Book Reviews

My Grandfather Would Have Shot Me: A Black Woman Discovers Her Family’s Nazi Past by Jennifer Teege and Nikola Sellmair

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List Price: £10.99


Paperback: 240 Pages.

Published: 24 September 2015 by Hodder & Stoughton

ISBN: 1473616255

EAN: 9781473616257

When Jennifer Teege, a German-Nigerian woman, happened to pluck a library book from the shelf, she had no idea that her life would be irrevocably altered. Recognising photos of her mother and grandmother in the book, she discovers a horrifying fact: Her grandfather was Amon Goeth, the vicious Nazi commandant chillingly depicted by Ralph Fiennes in Schindler's List - a man known and reviled the world over.

Although raised in an orphanage and eventually adopted, Teege had some contact with her biological mother and grandmother as a child. Yet neither revealed that Teege's grandfather was the Nazi "butcher of Plaszów," executed for crimes against humanity in 1946. The more Teege reads about Amon Goeth, the more certain she becomes: If her grandfather had met her-a black woman-he would have killed her.

Teege's discovery sends her, at age 38, into a severe depression-and on a quest to unearth and fully comprehend her family's haunted history. Her research takes her to Krakow - to the sites of the Jewish ghetto her grandfather 'cleared' in 1943 and the Plaszów concentration camp he then commanded - and back to Israel, where she herself once attended college, learned fluent Hebrew, and formed lasting friendships. Teege struggles to reconnect with her estranged mother Monika, and to accept that her beloved grandmother once lived in luxury as Amon Goeth's mistress at Plaszów.

Teege's story is co-written by award-winning journalist Nikola Sellmair, who also contributes a second, interwoven narrative that draws on original interviews with Teege's family and friends and adds historical context. Ultimately, Teege's resolute search for the truth leads her, step by step, to the possibility of her own liberation.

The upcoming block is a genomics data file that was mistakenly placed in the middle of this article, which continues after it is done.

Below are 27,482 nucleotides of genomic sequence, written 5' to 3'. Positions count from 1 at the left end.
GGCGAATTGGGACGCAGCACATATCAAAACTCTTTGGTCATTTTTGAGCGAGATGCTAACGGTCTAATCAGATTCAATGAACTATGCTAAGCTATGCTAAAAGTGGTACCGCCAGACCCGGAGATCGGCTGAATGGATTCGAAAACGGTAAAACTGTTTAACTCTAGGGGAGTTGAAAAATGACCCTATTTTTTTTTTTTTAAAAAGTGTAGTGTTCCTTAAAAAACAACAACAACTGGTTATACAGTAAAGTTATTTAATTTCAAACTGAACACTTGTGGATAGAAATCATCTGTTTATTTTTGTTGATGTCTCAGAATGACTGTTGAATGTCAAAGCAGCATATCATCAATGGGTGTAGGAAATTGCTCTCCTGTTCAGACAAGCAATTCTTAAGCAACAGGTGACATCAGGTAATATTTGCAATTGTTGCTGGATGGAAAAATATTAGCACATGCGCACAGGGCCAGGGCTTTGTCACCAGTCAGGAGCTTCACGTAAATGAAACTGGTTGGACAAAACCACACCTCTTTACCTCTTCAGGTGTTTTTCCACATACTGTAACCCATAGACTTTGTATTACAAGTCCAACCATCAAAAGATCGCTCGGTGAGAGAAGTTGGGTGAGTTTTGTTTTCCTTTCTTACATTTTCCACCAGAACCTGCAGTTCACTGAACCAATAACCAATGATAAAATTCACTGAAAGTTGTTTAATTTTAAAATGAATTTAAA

5.0 Stars5.0 Stars5.0 Stars5.0 Stars5.0 Stars  by Anne

An absorbing story

The book is a memoir. It is the story of Jennifer’s discovery, when she was in her thirties, that her grandfather was a German Nazi war criminal who was hanged for his crimes. He was, in fact, Amon Goeth, the commandant of the concentration camp which is featured in the film “Schilndler’s List”. Jennifer, who had been adopted as a child, only discovered this when she saw a book in a library which featured pictures of her mother and talked about her as Goeth’s daughter.

This fascinating book, which I read in one evening, is told in an unusual way. Jennifer tells the story from her point of view emphasising how she feels and then the second writer, a journalist, fills in the facts and the history. The two sections lie side by side, are in slightly different type in my paperback version, and allow you a break from the emotions of Jennifer’s story as you go along. It works well in my opinion.

The story is compelling. No one has anything good at all to say about Goeth whom you will know well if you have seen the film or read the book on which it is based, “Schindler’s Ark” by Thomas Kenealley. Everything bad you have heard about him appears to be true and although he had a difficult childhood it doesn’t excuse his horrendous acts. His wife, Jennifer’s grandmother, denied his actions to the day she died although it became increasingly hard for her to do so or to continue to claim that she knew nothing of the camp. Their daughter Monika grew up a difficult young woman and had a brief liaison with a Nigerian man producing Jennifer who is obviously, from the pictures in the book, a child who shows in her bone structure and skin colour her African heritage. She was admitted to a children’s home and then forged her own life, spending a lot of time in Israel and having many Jewish friends.

The discovery of her background meant that Jennifer traced the locations of her family’s story and tried to find out more about her history by tracking down her mother and others who knew something about it. She also had to come to terms with what her recent ancestors had done and try to find some kind of peace. Not everything goes well but in the end she finds her own way. The book contains some details of the terrible things that Goeth and his compatriots did and also some information on how the children and grandchildren of other war criminals have dealt with the legacy as well as how the more recent German generations have handled the actions of the Nazis and those who collaborated.

I am really glad that I read this book which I enjoyed, despite its subject matter. It deals with war crimes, religion, adoption, bad parenting and race in a short and easy to read memoir.

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